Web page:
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Japan Sees Breakthrough On US Troop Plan

Japanese troops stand guard during a ceremony to donate medical supplies to local hospitals in Samawa, 250 kms south of Baghdad, 09 May 2006. Japan may consider airlifting goods and personnel to Baghdad, the Japanese Foreign Minister told local press, amid reports Tokyo is preparing for a complete withdrawal from Iraq by July. Photo courtesy of Ahmad Abdel Razak and AFP.
by Kyoko Hasegawa
Tokyo (AFP) May 12, 2006
Japan's government hailed a breakthrough Thursday on a historic plan to realign US forces as the leader of Okinawa, which hosts most US troops in the country, warmed to the deal.

The plan approved by Tokyo and Washington would pull 8,000 of the 20,000 US troops out of Okinawa, but it has met resistance by residents in the southern island chain who say it does not go far enough.

During talks with Prime Minister Junichiro Koizumi and other leaders in Tokyo, Okinawa Governor Keiichi Inamine signed an agreement to continue talks between the central and local governments.

The Tokyo government claimed victory as it said talks would be held on the basis of the current government plan.

"After candid talks we have been able to sign an agreement. Together with Okinawa prefecture and relevant cities we would like to realize the relocation plan," said a smiling Fukushiro Nukaga, chief of Japan's Defense Agency.

The Yomiuri Shimbun in its evening edition said Koizumi's government believed that the under-pressure Inamine had given his de facto green light letting the cabinet move ahead.

But Inamine denied he was shifting from his previous staunch opposition to the plan.

"There is no change in the prefecture's stance," Inamine told reporters. "As the central government is prepared to talk with us sincerely, I will keep expressing Okinawans' requests so our hopes can be realized."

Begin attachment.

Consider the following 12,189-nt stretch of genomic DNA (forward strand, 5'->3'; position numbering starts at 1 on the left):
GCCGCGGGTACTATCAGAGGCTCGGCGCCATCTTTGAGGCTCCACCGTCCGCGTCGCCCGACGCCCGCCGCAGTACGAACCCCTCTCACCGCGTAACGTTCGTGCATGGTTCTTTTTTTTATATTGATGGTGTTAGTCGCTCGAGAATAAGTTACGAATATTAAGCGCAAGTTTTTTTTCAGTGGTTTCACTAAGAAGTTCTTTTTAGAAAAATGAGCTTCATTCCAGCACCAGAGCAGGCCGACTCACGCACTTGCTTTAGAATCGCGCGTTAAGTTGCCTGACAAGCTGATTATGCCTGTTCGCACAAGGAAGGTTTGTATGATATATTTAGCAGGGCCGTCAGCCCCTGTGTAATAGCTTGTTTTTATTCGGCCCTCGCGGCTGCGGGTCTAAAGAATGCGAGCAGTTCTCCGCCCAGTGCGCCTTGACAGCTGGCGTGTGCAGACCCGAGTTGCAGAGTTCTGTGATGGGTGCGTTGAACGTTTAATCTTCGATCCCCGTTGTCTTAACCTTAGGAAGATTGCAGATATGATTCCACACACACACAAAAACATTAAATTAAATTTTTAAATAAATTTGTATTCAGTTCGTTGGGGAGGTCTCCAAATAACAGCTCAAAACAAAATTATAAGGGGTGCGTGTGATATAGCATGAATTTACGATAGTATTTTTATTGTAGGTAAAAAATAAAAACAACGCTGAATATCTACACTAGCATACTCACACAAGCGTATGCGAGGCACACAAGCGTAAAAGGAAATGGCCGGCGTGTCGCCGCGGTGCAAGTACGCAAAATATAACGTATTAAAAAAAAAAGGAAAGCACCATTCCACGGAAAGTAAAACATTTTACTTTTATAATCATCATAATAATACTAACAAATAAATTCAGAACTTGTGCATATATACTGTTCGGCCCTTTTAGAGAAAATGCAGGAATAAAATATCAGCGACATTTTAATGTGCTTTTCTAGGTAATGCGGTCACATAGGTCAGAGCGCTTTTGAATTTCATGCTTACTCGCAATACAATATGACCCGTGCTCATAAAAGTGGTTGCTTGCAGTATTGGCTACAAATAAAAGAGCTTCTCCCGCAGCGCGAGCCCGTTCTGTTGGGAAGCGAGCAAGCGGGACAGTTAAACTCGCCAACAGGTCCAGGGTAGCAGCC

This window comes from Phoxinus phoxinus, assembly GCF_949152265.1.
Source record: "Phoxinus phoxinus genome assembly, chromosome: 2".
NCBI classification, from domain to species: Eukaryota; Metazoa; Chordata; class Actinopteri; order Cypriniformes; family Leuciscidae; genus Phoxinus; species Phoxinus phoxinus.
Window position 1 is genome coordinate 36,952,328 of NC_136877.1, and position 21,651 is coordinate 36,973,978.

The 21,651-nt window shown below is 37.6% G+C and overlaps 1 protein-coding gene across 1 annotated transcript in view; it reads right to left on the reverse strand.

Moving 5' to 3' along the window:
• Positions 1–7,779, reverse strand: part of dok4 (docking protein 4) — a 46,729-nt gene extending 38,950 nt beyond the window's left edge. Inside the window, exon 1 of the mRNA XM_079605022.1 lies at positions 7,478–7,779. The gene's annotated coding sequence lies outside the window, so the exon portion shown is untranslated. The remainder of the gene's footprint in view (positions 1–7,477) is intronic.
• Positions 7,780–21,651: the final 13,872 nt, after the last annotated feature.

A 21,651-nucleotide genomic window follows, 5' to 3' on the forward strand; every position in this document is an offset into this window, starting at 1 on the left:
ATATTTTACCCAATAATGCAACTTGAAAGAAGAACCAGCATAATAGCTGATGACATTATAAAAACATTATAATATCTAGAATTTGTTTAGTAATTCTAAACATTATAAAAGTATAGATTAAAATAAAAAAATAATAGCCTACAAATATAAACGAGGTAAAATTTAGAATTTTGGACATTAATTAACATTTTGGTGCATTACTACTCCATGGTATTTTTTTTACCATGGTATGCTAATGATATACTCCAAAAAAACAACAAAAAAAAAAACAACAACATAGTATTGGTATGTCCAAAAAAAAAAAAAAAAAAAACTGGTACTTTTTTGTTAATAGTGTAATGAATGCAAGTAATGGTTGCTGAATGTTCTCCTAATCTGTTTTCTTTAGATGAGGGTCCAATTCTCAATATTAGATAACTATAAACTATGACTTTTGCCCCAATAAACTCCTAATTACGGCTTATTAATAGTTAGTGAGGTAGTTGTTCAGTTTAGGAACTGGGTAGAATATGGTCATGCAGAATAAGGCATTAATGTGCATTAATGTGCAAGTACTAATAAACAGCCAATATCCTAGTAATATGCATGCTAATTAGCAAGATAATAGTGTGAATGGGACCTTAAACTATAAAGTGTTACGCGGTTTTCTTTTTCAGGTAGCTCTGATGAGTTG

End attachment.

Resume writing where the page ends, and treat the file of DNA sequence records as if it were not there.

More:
The United States and Japan approved the military plan on May 1 after months of protracted negotiations about the cost.

Japan agreed to provide 6.09 billion dollars of the 10.27 billion dollars needed to move the US Marines from Okinawa to the US territory of Guam by 2014.

In the most sweeping reorganization of US troops in Japan since the US military presence began at the end of World War II, the two nations would also improve their ballistic missile defense.

"We appreciate the cooperation of Okinawa. Our central government wants to do its best and handle the issue sincerely," Koizumi, a close US ally, said after meeting the governor.

A main concern in Okinawa has been the Futenma air base, due to the noise it generates in the crowded urban center of Ginowan.

The plan would shift Futenma's operations to another air base in Okinawa rather than remove it from the province as local leaders had hoped.

Nago, the town that would host Futenma's transferred facilities, in January elected a new mayor who is ready to accept the plan.

But the mayor of Ginowan voiced his opposition to the governor's pact Thursday, even though his city stands to lose Futenma.

"We can't accept the agreement as we don't think it will guarantee anything regarding the safety of residents here," Ginowan Mayor Yoichi Iha said.

Hiroshi Ashitomi, the leader of an anti-US base group in Nago, vowed a petition campaign to stop the deal.

"I feel angry," Ashitomi told AFP. "Governor Inamine has betrayed us Okinawa residents."

Okinawa, which was ruled by Washington from 1945 to 1972, has frequently seen tension with US troops, particularly in 1995 after three US Marines gang-raped a 12-year-old girl.

Source: Agence France-Presse

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